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Electric car myths: what’s the truth about electric cars

Read about the most common misconceptions about electric cars.
Electric car myths: what’s the truth about electric cars
Summary
  • Many electric car myths and misconceptions make it difficult to know whether an EV is the right choice for your next car.
  • Most electric car myths are out-of-date — recent developments in EV technology mean electric cars now compete on cost, reliability, safety, and performance.
  • One of the most common misconceptions about electric cars is that EVs aren’t actually better for the environment — but this misconception has now been widely discredited.

The EV market is growing. In 2021, electric car sales doubled from 3 million to 6.6 million in just one year [1]. And as the technology develops and drivers become more eco-conscious, this number will rise — especially as more people can now try an electric car before they buy, thanks to car subscriptions.

But despite growing popularity, there are many electric car myths and misconceptions. Go Ultra Low, a UK government-backed campaign, found that there’s a lot of misunderstanding about EVs among the UK public [2]. Many people believe electric cars are more expensive and less reliable — but this isn’t the case.

To set the record straight, we’ve uncovered the truth around some of the most common electric car myths. In this article, you’ll learn more about the misconceptions surrounding EVs and find out the facts about driving an electric car. Shall we debunk some EV myths?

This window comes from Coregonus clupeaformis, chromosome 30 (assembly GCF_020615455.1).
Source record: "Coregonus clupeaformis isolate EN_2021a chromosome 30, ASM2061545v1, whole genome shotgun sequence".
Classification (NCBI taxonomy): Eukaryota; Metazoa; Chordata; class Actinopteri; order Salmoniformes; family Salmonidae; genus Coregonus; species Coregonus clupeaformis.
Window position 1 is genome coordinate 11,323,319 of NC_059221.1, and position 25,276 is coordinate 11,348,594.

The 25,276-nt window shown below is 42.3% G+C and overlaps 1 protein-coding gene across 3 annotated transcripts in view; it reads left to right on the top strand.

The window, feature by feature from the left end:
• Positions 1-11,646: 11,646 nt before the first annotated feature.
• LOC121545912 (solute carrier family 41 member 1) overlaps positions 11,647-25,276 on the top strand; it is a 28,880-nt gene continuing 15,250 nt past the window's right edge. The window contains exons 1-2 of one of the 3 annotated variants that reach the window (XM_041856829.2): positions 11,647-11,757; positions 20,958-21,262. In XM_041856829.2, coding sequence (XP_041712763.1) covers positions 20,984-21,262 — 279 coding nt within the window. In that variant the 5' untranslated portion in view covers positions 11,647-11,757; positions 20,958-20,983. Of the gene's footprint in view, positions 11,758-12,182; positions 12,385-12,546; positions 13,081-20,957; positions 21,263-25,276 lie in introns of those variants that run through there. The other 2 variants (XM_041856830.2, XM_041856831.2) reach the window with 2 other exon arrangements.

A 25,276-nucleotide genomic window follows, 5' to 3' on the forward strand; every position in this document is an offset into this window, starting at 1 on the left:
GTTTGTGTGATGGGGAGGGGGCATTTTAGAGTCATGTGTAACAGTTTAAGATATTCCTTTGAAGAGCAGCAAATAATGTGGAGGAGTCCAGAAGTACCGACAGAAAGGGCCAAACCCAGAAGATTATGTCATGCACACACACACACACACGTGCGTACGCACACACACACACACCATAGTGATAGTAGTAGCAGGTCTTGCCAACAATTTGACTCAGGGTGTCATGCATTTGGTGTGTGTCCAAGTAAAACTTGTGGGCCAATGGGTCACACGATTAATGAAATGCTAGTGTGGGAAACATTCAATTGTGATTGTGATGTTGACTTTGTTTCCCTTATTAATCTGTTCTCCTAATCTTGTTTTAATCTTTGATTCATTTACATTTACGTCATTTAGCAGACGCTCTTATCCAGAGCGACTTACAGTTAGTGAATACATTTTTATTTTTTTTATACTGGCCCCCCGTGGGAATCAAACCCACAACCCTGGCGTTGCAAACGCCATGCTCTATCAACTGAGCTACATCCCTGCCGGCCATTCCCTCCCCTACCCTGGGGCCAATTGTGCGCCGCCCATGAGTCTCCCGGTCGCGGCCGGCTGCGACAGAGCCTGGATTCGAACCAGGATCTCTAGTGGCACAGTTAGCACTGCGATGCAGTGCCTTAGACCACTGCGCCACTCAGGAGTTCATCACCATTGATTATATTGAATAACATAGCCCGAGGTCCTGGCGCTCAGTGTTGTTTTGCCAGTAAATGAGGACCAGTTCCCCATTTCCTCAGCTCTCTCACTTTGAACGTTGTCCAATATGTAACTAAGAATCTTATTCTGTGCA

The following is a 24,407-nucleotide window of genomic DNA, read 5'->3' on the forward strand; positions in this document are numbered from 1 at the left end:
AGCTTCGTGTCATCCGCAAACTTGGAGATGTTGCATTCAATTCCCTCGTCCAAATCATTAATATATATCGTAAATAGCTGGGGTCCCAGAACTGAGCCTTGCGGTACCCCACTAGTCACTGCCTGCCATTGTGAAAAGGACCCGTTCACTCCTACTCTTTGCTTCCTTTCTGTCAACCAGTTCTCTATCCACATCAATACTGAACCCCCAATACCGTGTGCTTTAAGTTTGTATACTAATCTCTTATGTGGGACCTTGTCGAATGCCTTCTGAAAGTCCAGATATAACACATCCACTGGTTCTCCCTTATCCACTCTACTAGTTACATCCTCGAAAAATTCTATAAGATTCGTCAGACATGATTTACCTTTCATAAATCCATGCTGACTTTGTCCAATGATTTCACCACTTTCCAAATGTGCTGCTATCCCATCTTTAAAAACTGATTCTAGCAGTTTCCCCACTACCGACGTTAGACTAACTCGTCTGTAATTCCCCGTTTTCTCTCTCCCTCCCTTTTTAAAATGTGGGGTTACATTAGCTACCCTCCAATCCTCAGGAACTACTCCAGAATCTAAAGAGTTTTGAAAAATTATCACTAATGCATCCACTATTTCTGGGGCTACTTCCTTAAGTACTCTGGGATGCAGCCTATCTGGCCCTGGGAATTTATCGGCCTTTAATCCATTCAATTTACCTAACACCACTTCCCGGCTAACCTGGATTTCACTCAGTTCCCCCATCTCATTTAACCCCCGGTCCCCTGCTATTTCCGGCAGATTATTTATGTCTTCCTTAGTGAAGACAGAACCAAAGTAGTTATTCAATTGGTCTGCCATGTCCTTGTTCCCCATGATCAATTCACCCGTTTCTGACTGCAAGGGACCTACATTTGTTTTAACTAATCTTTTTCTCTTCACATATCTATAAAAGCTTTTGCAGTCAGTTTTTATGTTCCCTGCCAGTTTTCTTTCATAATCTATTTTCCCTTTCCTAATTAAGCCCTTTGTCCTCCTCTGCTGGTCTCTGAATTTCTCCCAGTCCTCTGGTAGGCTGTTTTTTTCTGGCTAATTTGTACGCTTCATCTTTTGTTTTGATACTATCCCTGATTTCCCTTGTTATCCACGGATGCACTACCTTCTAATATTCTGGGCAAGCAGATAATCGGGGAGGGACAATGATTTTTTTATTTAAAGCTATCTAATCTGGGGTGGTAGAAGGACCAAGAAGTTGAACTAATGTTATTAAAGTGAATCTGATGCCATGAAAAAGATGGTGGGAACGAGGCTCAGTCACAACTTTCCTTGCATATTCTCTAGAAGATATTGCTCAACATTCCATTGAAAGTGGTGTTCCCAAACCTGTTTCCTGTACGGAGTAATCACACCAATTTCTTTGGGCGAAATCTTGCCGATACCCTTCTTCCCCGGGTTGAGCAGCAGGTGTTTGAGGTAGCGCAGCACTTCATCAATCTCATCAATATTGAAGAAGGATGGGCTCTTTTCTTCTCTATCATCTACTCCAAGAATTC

Myth #1: There isn’t enough energy to cope with demand if everyone drives an electric car

The energy crisis has hit the headlines recently, feeding rumours that the National Grid will struggle to cope with demand if there are more EV drivers on the roads.

But this isn’t true. In 2018, transport represented less than 2% of global electricity demand, with train travel responsible for two thirds of this amount [3]. This proportion is expected to grow to 10% by 2050 — which will still be manageable in the UK.

In addition, electric vehicles can actually supply the grid. If governments invest in utilities and infrastructure to enable controlled vehicle charging, EVs can provide vehicle-to-grid services to support energy supply at peak times [4]. So electric cars don’t just sap energy — they also have the potential to return energy to the grid. Learn more about EV energy tariffs.

Myth #2: Electric cars are more expensive than non-EVs

The technology in electric cars is much younger than in non-EVs, which can make them more expensive. Some electric cars — such as Teslas and Polestars — are particularly expensive, as they’re among the most sought-after car brands in the world. 

But operational costs are usually much lower for EVs [3]. Electric cars have fewer moving parts than non-EVs, reducing maintenance costs. They’re also typically more efficient, so you’ll get more mileage for your money. This is still true even in the current energy climate.

People believe it costs £21.54 on average to fully charge an EV. But charging at home can actually cost as little as £3.64 [2]. These figures were captured before the recent energy price rises, so they may have gone up since then — but it’s still easy to make a saving on fuel costs with an EV.